EagleTribune.com, North Andover, MA

New Hampshire

October 23, 2013

Salem selectmen grapple with rising health cost

Town considers cheaper alternatives

SALEM — Town officials are seeking less expensive options as they debate how to deal with a 14.9 percent increase in health insurance costs.

But one of those options was rejected by selectmen Monday night after human resources director Molly McKean presented them with an insurance plan she said would cut the town’s expenses.

Selectmen voted, 4-1, to table the proposal. McKean said it would effectively kill the plan to seek additional employee health insurance coverage for next year through Legal Shield. Selectman Michael Lyons was opposed.

“If it’s tabled now, it’s not possible to put it into effect for 2014,” McKean said.

Selectmen decided to schedule a nonpublic session for Oct. 30 to discuss the plan further, offering McKean some hope the plan could be approved in time for next year.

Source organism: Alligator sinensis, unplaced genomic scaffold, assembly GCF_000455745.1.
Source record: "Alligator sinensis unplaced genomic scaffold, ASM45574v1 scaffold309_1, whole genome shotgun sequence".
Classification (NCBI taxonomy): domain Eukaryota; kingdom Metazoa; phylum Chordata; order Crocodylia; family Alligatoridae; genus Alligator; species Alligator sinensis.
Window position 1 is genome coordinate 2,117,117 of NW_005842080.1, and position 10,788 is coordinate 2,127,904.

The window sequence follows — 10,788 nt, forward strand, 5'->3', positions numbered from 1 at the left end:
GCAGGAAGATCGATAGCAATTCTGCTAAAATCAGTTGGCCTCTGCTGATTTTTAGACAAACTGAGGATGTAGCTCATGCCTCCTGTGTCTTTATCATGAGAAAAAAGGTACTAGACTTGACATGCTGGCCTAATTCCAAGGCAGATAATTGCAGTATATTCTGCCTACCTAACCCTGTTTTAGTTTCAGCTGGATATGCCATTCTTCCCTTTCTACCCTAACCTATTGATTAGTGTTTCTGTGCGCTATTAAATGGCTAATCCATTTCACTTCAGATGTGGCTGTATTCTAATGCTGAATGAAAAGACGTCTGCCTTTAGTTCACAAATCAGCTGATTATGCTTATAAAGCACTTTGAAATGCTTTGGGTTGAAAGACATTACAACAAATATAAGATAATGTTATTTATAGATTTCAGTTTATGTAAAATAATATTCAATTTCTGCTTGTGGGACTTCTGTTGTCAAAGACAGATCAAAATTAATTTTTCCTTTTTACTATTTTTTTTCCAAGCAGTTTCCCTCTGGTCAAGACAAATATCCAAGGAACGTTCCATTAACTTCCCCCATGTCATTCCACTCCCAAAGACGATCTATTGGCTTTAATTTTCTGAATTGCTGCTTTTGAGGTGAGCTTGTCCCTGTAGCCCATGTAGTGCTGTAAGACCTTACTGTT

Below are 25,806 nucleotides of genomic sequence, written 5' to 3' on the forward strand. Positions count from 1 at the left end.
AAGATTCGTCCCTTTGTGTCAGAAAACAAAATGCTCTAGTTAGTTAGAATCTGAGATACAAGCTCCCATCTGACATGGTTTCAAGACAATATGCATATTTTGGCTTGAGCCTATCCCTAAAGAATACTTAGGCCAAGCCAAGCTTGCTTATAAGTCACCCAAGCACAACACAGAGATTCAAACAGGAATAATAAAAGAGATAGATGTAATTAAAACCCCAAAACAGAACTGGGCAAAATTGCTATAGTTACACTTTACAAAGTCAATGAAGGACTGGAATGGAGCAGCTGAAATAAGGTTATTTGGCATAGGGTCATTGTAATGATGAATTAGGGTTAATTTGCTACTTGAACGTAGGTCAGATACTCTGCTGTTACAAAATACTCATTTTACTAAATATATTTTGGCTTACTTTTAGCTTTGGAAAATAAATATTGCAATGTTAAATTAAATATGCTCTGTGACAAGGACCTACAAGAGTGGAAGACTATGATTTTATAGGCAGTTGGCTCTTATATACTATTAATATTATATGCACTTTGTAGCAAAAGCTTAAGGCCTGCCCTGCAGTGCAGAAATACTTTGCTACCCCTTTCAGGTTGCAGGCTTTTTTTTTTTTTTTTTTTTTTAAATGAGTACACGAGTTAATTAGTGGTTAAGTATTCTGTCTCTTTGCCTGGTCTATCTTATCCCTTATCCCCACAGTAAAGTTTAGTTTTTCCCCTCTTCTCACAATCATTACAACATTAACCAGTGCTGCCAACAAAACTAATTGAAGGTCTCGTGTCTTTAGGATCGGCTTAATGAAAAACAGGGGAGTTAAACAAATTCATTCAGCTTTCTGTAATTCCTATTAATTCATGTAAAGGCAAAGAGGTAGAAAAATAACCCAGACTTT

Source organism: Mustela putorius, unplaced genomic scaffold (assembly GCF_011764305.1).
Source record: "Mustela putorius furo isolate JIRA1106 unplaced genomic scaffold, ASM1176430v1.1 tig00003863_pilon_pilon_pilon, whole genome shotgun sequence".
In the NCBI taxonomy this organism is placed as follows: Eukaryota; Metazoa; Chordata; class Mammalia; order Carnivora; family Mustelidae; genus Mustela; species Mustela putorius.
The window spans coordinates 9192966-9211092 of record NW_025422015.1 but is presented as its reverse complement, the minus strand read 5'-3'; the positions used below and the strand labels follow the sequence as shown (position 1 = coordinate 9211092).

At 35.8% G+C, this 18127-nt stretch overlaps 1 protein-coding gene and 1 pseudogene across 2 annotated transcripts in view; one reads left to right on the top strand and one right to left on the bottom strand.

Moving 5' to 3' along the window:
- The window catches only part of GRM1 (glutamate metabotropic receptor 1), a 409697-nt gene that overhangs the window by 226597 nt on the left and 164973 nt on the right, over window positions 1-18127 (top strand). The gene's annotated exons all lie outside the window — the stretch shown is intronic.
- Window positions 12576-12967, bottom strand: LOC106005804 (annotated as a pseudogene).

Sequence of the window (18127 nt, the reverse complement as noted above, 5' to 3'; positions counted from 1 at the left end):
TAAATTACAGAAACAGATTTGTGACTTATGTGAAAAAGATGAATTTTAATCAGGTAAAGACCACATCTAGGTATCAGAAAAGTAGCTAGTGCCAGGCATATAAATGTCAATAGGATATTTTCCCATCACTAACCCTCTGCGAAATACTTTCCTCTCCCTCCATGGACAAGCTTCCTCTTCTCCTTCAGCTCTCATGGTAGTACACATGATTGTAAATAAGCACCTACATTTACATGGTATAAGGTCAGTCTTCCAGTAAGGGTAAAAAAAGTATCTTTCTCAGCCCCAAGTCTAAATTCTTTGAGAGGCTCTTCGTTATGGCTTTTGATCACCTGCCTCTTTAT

The proposal would save the town thousands of dollars a year in insurance coverage and reap savings for employees as well, she said, but it would mean initially offering workers cash incentives to join.

The savings would depend on how many town employees opted for the plan, which does include high deductibles, she said.

Under one scenario, those who join the family plan could receive a $500 cash incentive and the town would contribute $3,000 a year to a health savings account. The $3,000 could be rolled over to the next year if not used to fund health care costs.

But Selectmen’s Chairman Everett McBride Jr. and Selectman Stephen Campbell were opposed to giving employees $500 to join the plan.

“Most of the benefit of the change seems to be going to the employees and a smaller share is going to the people who pay 85 percent of the cost,” Campbell said of taxpayers. “I can’t sell this to the people who are paying the taxes.”

Town Manager Keith Hickey said the town is considering less costly insurance options after offering a “Cadillac plan” to employees for years. He supported McKean’s proposal, telling selectmen that Salem would benefit in the long run.

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